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R200m Purple Group deal sees introduction of new strategic shareholder

Investment firm Firefly set to acquire an 18% stake in the owner of EasyEquities.
Barnes is confident that ‘we have identified the right strategic partner to work with management to take the group to the next level’. Image: GCIS

Purple Group founder Mark Barnes has entered into an agreement in which as much as 17.8% of the group will be sold to a new shareholder. The transaction is structured as a call option on a larger stake and a sale agreement on a smaller number of shares.

If the option is exercised over all the shares by June 28, and the sale shares are bought, an associate of Barnes will receive R198 million.

The associate, Business Venture Investments 1847 (BVI), is 50% owned by Barnes.

Read: Purple backtracks over chair Barnes’s R2.8m pay (Jan 2019)

The stake will be purchased by Firefly, which is headed by Paul Rutherford of Nire Capital, an investment firm “focused on technology-enabled businesses”.

EasyEquities

Purple Group owns low-cost investment platform EasyEquities, which had over 260 000 funded retail accounts with R21.6 billion in assets by end-August 2020. The total number of accounts is now in excess of 950 000.

EasyEquities has grown aggressively in the past 18 months. A partnership with Capitec has seen the bank’s app now include an EasyEquities widget to enable direct investments to its customers. It has also launched EasyProperties, which enables fractional investing in rental properties, as well as EasyEquities Australia.

Read: How much could EasyEquities be worth? (May 2021)

The option entitles Firefly to acquire up to 134.5 million Purple Group shares; 13.3% of shares in issue from BVI at a price of R1.10 per share.

This is an 11% discount to Tuesday’s market price of R1.23 when the transaction was announced, and a 19% discount to Purple Group’s 52-week high.

If Firefly exercises an option over at least 50 million shares, BVI will sell a further 45.45 million shares (4.5% of the company) at R1.10 per share.

If it fails to meet this hurdle, BVI will only sell 41.7 million shares (4.1%) at a higher price of R1.20 per share.

If only the “adjusted sale shares” are sold, BVI will net R50 million, while the maximum consideration for the option and sale shares is R197.999 million.

BVI owns 33.8% of the group (332 million shares). If the option over all the shares is exercised and the sale shares purchased, this stake will reduce to 15.5%.

BVI will then become the single largest shareholder in Purple Group with an 18.3% stake.

Barnes says: “As a founding shareholder in Purple we are excited to enter a new chapter in Purple’s evolution and I am confident that we have identified the right strategic partner to work with management to take the group to the next level.”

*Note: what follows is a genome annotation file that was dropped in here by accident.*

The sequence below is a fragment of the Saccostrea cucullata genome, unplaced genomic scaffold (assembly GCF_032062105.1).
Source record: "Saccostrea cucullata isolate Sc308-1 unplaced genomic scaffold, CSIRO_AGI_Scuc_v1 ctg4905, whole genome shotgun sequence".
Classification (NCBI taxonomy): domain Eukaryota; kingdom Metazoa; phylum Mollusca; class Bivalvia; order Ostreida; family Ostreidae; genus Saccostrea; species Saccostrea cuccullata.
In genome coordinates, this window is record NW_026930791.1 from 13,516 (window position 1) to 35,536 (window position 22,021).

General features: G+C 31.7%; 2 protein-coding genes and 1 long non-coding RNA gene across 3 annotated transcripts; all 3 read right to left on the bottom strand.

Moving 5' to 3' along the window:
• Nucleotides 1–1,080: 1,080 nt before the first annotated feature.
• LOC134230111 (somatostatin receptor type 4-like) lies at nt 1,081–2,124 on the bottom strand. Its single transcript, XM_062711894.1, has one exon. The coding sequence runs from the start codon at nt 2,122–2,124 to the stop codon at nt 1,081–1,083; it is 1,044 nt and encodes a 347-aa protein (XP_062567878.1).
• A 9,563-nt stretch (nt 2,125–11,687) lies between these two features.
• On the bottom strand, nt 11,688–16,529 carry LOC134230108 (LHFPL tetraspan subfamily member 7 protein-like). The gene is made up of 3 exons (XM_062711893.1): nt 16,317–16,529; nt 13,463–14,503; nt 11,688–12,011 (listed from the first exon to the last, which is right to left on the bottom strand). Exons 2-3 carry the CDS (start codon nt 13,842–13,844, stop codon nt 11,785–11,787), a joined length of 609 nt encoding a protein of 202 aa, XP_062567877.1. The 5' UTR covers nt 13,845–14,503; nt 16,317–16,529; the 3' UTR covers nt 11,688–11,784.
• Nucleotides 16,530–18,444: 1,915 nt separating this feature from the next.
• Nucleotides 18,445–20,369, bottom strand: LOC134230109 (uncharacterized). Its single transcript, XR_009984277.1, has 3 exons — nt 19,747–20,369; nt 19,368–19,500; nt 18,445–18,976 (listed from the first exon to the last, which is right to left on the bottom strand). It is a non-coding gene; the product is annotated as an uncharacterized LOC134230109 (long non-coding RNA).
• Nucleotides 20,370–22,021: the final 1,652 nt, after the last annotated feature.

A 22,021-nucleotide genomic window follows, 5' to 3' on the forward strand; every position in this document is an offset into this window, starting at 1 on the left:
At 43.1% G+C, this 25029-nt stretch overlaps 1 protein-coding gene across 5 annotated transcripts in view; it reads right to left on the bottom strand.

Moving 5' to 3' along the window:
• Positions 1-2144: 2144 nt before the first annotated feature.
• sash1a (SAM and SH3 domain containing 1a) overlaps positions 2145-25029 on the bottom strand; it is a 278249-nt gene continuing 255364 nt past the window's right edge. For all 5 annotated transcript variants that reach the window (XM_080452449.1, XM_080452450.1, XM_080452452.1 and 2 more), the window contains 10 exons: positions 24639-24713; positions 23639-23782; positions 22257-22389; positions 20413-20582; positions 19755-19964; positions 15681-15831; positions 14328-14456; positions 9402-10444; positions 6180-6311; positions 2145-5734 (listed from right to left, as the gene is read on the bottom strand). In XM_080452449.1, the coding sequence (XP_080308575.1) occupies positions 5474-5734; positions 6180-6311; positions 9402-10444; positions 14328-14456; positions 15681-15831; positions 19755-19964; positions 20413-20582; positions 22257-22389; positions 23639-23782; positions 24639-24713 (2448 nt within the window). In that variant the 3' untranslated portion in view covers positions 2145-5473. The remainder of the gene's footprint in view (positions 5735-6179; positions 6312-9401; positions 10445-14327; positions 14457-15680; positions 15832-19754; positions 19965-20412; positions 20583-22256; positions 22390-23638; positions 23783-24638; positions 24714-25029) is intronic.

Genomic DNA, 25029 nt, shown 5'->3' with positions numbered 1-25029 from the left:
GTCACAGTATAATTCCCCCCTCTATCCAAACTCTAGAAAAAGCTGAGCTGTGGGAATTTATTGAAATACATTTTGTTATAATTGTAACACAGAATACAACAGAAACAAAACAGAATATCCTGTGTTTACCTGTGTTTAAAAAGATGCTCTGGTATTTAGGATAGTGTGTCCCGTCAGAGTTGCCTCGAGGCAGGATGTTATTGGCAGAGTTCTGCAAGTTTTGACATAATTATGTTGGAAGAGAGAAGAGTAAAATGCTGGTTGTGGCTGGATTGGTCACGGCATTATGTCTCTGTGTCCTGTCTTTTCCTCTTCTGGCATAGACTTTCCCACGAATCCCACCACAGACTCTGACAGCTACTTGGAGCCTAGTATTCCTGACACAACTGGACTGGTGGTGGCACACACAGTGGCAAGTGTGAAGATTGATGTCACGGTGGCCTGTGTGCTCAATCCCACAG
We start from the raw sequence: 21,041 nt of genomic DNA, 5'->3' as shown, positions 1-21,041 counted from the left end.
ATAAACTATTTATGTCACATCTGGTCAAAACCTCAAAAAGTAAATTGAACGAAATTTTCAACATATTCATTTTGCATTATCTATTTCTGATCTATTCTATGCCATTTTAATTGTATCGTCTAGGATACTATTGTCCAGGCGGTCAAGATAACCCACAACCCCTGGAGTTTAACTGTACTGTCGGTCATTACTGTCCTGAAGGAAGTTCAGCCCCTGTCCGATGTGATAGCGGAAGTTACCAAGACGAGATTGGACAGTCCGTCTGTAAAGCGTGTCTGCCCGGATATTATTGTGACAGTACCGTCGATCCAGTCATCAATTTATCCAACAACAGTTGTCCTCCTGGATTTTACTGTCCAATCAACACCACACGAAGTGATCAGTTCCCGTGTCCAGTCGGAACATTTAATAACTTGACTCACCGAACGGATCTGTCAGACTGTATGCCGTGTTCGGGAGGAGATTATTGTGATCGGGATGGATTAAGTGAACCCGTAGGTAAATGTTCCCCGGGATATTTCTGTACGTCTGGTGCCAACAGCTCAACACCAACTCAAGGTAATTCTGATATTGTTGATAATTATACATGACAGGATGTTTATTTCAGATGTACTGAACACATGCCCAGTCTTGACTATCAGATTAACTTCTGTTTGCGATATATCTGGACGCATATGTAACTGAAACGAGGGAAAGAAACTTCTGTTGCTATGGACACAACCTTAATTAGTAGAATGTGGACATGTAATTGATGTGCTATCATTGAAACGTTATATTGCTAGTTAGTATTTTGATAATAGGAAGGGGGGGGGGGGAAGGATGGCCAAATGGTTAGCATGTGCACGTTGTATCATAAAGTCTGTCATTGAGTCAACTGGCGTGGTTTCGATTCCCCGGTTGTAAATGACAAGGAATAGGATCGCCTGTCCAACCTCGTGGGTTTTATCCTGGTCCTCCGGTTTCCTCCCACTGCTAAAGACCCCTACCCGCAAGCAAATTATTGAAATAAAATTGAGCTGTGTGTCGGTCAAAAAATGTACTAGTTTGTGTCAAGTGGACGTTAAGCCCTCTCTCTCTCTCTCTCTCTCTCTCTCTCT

Barnes has been a regular recent seller of shares comprising his direct stake in the business:

  • December 9, 2019 – one million shares at 32c
  • January 16, 2020 – one million shares at 35c
  • June 9, 2020 – 400 000 shares at 50c to 51c
  • August 13, 2020 – 700 000 shares at 56c
  • Nov 30/Dec 1, 2020 – one million shares at 102c to 110c
  • January 28, 2021 – one million shares at 84c
  • February 26, 2021 – one million shares at 84c
  • April 22, 2021 – 898 826 shares at 131c to 136c

At the end of August 2019, he held 39 million shares in Purple (in 2016, this number was 44 million). By August 2020, this was 34 million. There has been a sale of an additional roughly four million shares since that date.

Purple Group says Firefly will “in due course … cede and assign its rights and obligations under the agreement to an investment partnership, which will be managed by Paul Rutherford on behalf of the general partner of such partnership”.

On completion of the transaction, Rutherford will be appointed to the Purple Group board.

Rutherford says: “We have been tracking the progress of Purple for some time and are excited to be afforded this opportunity by BVI to invest directly into Purple and actively partner with the founders and management teams to continue to build Purple into a market-leading fintech group.”

Prior to founding Nire Capital, Rutherford was head of investments and M&A for Africa, Middle East and North Africa at Naspers until 2015. He was an early investor in on-demand delivery service OrderIn as far back as 2013.

Nire Capital has two disclosed investments (Digital Risks and Superscript), both start-ups in London. It participated in the Series A rounds of both.

Purple CEO Charles Savage says: “We welcome our new shareholder Firefly on board and look forward to working with them to capitalise on the foundation that has been laid as we continue on our growth path.”

Listen to this MoneywebNOW podcast with Simon Brown (or read the transcript here): 

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Well done Mark.

Het left SAPO because the government didn’t agree with his strategy. Look where SAPO is now… Incompetent oxygen thieves!

Mark Barnes is an astute businessman, investor and strategist. If he exits more than 50% of his interest held indirectly in Purple Group without informing the market of the reasons, then there is of course a good reason for that.

End of comments.

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